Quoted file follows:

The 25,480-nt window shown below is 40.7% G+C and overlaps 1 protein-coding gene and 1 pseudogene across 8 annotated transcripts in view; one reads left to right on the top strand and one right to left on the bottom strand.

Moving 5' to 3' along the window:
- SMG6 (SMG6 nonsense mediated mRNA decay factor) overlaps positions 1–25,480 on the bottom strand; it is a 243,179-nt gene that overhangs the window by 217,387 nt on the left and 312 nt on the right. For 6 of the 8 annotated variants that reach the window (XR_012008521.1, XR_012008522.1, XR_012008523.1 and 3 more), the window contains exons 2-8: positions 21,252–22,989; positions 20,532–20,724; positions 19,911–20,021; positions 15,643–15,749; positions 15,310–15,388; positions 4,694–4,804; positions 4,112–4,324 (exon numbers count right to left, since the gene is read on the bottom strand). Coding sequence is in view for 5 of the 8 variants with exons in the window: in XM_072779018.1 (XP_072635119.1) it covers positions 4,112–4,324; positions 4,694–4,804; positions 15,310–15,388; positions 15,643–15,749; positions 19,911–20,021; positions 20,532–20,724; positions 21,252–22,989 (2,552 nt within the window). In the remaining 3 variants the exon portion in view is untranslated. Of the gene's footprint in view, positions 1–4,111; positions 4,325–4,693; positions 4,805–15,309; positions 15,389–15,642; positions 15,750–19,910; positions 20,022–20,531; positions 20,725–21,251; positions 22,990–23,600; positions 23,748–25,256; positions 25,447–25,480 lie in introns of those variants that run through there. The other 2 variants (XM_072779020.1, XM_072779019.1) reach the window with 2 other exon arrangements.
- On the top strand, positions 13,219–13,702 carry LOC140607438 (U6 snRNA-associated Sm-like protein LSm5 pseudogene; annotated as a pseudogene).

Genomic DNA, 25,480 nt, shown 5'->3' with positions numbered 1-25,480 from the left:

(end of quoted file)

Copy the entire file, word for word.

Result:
The 25,480-nt window shown below is 40.7% G+C and overlaps 1 protein-coding gene and 1 pseudogene across 8 annotated transcripts in view; one reads left to right on the top strand and one right to left on the bottom strand.

Moving 5' to 3' along the window:
- SMG6 (SMG6 nonsense mediated mRNA decay factor) overlaps positions 1–25,480 on the bottom strand; it is a 243,179-nt gene that overhangs the window by 217,387 nt on the left and 312 nt on the right. For 6 of the 8 annotated variants that reach the window (XR_012008521.1, XR_012008522.1, XR_012008523.1 and 3 more), the window contains exons 2-8: positions 21,252–22,989; positions 20,532–20,724; positions 19,911–20,021; positions 15,643–15,749; positions 15,310–15,388; positions 4,694–4,804; positions 4,112–4,324 (exon numbers count right to left, since the gene is read on the bottom strand). Coding sequence is in view for 5 of the 8 variants with exons in the window: in XM_072779018.1 (XP_072635119.1) it covers positions 4,112–4,324; positions 4,694–4,804; positions 15,310–15,388; positions 15,643–15,749; positions 19,911–20,021; positions 20,532–20,724; positions 21,252–22,989 (2,552 nt within the window). In the remaining 3 variants the exon portion in view is untranslated. Of the gene's footprint in view, positions 1–4,111; positions 4,325–4,693; positions 4,805–15,309; positions 15,389–15,642; positions 15,750–19,910; positions 20,022–20,531; positions 20,725–21,251; positions 22,990–23,600; positions 23,748–25,256; positions 25,447–25,480 lie in introns of those variants that run through there. The other 2 variants (XM_072779020.1, XM_072779019.1) reach the window with 2 other exon arrangements.
- On the top strand, positions 13,219–13,702 carry LOC140607438 (U6 snRNA-associated Sm-like protein LSm5 pseudogene; annotated as a pseudogene).

Genomic DNA, 25,480 nt, shown 5'->3' with positions numbered 1-25,480 from the left: